Usability recommendations for engaging with deaf citizens

At a time when many public services are undergoing significant changes, it remains vitally important that all community groups, including the disabled, are able to have their say in any consultations or engagement activities regarding issues that affect them.

Engaging with deaf citizens

There are around 10 million people in the UK with some form of hearing loss, which is about one in six of the population. Of these, 800,000 are severely or profoundly deaf. When communicating with those that are hard of hearing, Action on Hearing Loss recommends using both British Sign Language and subtitles and/or text to make the information as accessible as possible.

As both our Dialogue App and Citizen Space engagement apps allow for the embedding of videos, British Sign Language translations can appear throughout consultations. We’re currently hosting two consultations aimed at engaging with those that are hard of hearing:

International Committee of Sports for the Deaf (ICSD)
Dialogue App

The ICSD are using Dialogue App to consult with the public about changes in the governance of the organisation. The consultation spans twelve key themes and asks users to provide ideas and suggestions on any of the themes.

Screenshot of ICSD Governance Review Consultation PageTo make the consultation fully accessible to the hard of hearing, the overview and a description of each of the themes of the Dialogue are available in both text and British Sign Language.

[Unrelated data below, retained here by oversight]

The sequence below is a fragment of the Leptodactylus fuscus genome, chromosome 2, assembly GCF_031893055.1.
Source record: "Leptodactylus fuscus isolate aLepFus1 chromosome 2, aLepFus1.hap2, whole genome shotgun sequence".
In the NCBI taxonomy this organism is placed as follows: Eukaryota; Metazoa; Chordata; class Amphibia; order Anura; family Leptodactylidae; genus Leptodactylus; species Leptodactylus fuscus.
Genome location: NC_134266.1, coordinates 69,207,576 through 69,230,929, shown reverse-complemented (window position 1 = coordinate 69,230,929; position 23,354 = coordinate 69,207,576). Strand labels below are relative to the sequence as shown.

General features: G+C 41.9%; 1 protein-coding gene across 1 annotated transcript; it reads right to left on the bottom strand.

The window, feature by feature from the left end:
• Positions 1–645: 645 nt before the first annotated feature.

Stockport CCG
Citizen Space

Stockport CCG are using Citizen Space to garner views from all community groups in the area about its services to help manage change within the NHS. They’re running a separate online consultation aimed specifically at engaging with the deaf community.

Screenshot of Stockport NHS BSL SurveyThis consultation was set up via the online survey tool in Citizen Space. Accompanying each question is a video of the British Sign Language translation of both the question and the answer options.

Accessibility and Usability of Our Apps

Both our Dialogue App and Citizen Space have been tested by The Shaw Trust Web Accreditation Group. As our apps are web-based, font sizes and the colour contrast can be adjusted through the user’s web browser, operating system or device. Our apps are also W3C AA and WCAG 2.0 compliant and use Arial font by default, as recommended by Pesky People, a business start up that works to improve digital access and inclusion.

If you’ve got any view on online accessibility and usability, feel free to leave a comment.

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